Safe Management of Patients with Ebola Virus Disease (EVD) in U.S. Hospitals
Frequently Asked Questions
The recent EVD outbreak in West Africa has increased the possibility of patients traveling from the impacted countries to the United States. Additionally, two American citizens with EVD were medically evacuated to the United States to receive care at Emory University Hospital in Atlanta. The following are answers to frequently asked questions about the safety of this medical evacuation and the necessary infection control procedures to protect patients and healthcare providers in U.S. hospitals.
What should U.S. hospitals do if they have a patient with suspect EVD?
Early recognition is critical for infection control. Healthcare providers should be alert for and evaluate any patients suspected of having EVD who have (see EVD case definition):
- An elevated body temperature or subjective fever, and additional symptoms such as severe headache, muscle pain, vomiting, diarrhea, abdominal pain, or unexplained hemorrhage;
- Risk factors within the past 3 weeks before the onset of symptoms, such as contact with blood or other body fluids of a patient known to have or suspected to have EVD; residence in—or travel to—an area where EVD transmission is active; or direct handling of bats or nonhuman primates from disease-endemic areas. Malaria diagnostics should also be a part of initial testing because it is the most common cause of febrile illness in persons with a travel history to the affected countries.
When should patients with suspected EVD in U.S. hospitals be tested?
CDC recommends testing for all persons with onset of elevated body temperature or subjective fever within 21 days of having a high-risk exposure such as (See CDC's laboratory testing guidance):
- percutaneous or mucous membrane exposure or direct skin contact with body fluids of a person with a confirmed or suspected case of EVD without appropriate personal protective equipment (PPE),
- laboratory processing of body fluids of suspected or confirmed EVD cases without appropriate PPE or standard biosafety precautions, or
- participation in funeral rites or other direct exposure to human remains in the geographic area where the outbreak is occurring without appropriate PPE.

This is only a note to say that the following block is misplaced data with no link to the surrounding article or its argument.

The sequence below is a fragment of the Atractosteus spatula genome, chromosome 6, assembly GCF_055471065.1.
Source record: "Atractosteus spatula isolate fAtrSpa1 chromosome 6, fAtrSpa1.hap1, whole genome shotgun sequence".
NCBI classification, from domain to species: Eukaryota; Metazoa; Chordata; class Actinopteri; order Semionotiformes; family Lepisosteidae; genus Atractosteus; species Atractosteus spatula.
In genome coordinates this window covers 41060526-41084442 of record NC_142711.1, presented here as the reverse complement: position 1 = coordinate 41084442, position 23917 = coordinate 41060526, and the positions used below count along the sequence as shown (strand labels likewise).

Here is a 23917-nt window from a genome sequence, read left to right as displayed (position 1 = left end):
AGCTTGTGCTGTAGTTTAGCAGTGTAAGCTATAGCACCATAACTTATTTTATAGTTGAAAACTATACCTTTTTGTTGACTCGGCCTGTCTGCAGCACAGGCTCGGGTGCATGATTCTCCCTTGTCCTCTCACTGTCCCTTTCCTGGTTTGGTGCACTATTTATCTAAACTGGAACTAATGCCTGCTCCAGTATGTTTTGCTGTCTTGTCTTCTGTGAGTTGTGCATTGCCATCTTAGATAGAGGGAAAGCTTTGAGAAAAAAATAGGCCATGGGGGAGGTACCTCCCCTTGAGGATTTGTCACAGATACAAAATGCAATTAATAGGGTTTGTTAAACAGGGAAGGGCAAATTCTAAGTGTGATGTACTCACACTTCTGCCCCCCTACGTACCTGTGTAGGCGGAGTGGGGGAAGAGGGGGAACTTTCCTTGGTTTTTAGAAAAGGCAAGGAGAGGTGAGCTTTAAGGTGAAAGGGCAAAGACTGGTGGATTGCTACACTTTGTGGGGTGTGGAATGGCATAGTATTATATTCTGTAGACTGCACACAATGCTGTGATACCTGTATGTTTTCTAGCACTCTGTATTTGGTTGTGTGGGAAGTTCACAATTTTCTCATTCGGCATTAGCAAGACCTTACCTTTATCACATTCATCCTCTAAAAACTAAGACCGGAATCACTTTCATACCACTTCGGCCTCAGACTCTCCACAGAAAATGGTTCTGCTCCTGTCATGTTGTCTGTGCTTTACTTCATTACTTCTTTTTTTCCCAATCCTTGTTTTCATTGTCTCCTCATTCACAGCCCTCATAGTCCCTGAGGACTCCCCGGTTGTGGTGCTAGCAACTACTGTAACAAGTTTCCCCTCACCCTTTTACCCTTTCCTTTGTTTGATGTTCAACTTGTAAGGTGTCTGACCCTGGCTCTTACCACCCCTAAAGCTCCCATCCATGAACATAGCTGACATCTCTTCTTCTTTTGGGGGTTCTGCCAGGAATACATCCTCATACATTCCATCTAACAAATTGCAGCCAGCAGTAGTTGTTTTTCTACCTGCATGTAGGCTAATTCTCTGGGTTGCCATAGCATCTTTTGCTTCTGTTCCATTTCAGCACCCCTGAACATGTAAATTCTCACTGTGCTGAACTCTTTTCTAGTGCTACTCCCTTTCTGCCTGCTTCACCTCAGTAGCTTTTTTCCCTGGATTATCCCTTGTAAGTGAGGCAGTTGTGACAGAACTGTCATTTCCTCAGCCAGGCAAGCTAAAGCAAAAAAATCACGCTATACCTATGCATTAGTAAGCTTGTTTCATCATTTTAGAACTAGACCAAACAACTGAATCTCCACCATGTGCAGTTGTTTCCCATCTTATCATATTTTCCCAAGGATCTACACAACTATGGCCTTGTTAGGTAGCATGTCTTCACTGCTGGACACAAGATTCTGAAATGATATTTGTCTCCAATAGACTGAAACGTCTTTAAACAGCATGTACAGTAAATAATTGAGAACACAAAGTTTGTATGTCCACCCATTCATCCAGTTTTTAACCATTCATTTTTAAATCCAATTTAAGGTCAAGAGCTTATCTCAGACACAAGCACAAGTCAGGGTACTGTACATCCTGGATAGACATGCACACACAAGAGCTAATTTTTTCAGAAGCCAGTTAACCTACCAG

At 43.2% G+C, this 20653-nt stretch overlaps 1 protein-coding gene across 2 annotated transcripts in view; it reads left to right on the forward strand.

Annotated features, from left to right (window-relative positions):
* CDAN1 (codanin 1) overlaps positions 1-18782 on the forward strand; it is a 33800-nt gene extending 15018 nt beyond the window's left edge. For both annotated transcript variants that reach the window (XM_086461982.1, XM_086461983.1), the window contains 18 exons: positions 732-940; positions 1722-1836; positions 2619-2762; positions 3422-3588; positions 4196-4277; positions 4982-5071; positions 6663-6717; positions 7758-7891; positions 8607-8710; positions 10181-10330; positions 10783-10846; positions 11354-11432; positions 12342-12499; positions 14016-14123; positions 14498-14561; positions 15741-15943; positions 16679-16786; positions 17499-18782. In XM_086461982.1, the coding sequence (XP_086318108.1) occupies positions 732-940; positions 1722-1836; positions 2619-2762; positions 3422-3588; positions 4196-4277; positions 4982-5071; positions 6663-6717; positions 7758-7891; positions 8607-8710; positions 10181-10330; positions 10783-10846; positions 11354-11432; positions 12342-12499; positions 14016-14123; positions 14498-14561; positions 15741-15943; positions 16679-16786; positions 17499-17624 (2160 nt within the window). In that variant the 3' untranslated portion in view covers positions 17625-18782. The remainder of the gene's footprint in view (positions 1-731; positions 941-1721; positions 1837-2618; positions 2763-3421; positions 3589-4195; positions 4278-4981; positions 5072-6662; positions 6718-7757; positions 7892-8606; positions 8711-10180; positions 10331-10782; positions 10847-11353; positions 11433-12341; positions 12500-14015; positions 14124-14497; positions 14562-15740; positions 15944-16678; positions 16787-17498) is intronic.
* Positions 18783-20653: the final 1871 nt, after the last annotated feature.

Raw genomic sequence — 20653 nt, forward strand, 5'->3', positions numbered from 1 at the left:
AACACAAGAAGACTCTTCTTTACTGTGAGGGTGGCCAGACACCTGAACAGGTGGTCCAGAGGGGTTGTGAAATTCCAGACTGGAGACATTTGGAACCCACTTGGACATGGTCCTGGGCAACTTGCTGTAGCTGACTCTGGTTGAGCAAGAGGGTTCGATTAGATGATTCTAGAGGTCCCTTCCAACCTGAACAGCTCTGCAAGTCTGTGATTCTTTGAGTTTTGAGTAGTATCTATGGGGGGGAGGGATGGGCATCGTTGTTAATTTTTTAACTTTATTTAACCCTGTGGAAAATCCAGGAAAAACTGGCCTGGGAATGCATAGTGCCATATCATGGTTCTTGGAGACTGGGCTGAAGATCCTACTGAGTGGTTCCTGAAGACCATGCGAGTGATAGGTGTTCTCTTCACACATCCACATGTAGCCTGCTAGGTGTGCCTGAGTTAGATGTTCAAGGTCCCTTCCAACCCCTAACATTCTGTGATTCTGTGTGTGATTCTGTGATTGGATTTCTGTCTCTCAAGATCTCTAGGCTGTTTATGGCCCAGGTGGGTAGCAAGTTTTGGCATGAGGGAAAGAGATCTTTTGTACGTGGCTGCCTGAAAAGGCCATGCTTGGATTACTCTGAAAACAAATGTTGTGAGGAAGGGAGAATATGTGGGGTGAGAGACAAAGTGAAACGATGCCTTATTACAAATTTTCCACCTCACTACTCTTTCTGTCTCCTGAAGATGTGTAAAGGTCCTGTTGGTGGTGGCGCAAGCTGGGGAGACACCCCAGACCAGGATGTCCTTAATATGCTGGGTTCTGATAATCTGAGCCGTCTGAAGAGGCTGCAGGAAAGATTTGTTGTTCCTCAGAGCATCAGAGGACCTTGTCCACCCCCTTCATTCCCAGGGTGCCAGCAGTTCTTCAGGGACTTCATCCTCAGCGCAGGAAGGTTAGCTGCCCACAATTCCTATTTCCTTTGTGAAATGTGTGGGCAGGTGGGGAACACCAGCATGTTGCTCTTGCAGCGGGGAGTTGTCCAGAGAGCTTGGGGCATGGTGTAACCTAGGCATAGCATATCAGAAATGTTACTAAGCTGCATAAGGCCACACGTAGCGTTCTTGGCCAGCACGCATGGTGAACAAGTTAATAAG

For persons with a high-risk exposure but without a fever, testing is recommended only if there are other compatible clinical symptoms present and blood work findings are abnormal (i.e., thrombocytopenia <150,000 cells/µL and/or elevated transaminases).
If a patient in a U.S. hospital is identified to have suspected or confirmed EVD, what infection control precautions should be put into place?
If a patient in a U.S. hospital is suspected or known to have Ebola virus disease, healthcare teams should follow standard, contact, and droplet precautions, including the following recommendations:
- Isolate the patient: Patients should be isolated in a single patient room (containing a private bathroom) with the door closed.
- Wear appropriate PPE: See Guidance on Personal Protective Equipment To Be Used by Healthcare Workers During Management of Patients with Ebola Virus Disease in U.S. Hospitals, Including Procedures for Putting On (Donning) and Removing (Doffing).
- Restrict visitors: Avoid entry of visitors into the patient's room. Exceptions may be considered on a case by case basis for those who are essential for the patient's wellbeing. A logbook should be kept to document all persons entering the patient's room. See CDC's infection control guidance on procedures for monitoring, managing, and training of visitors.
- Avoid aerosol-generating procedures: Avoid aerosol-generating procedures. If performing these procedures, PPE should include respiratory protection (N95 or higher filtering facepiece respirator) and the procedure should be performed in an airborne infection isolation room.
- Implement environmental infection control measures: Diligent environmental cleaning and disinfection and safe handling of potentially contaminated materials is of paramount importance, as blood, sweat, vomit, feces, urine and other body secretions represent potentially infectious materials should be done following hospital protocols.
- Page last reviewed: October 23, 2014
- Page last updated: October 23, 2014
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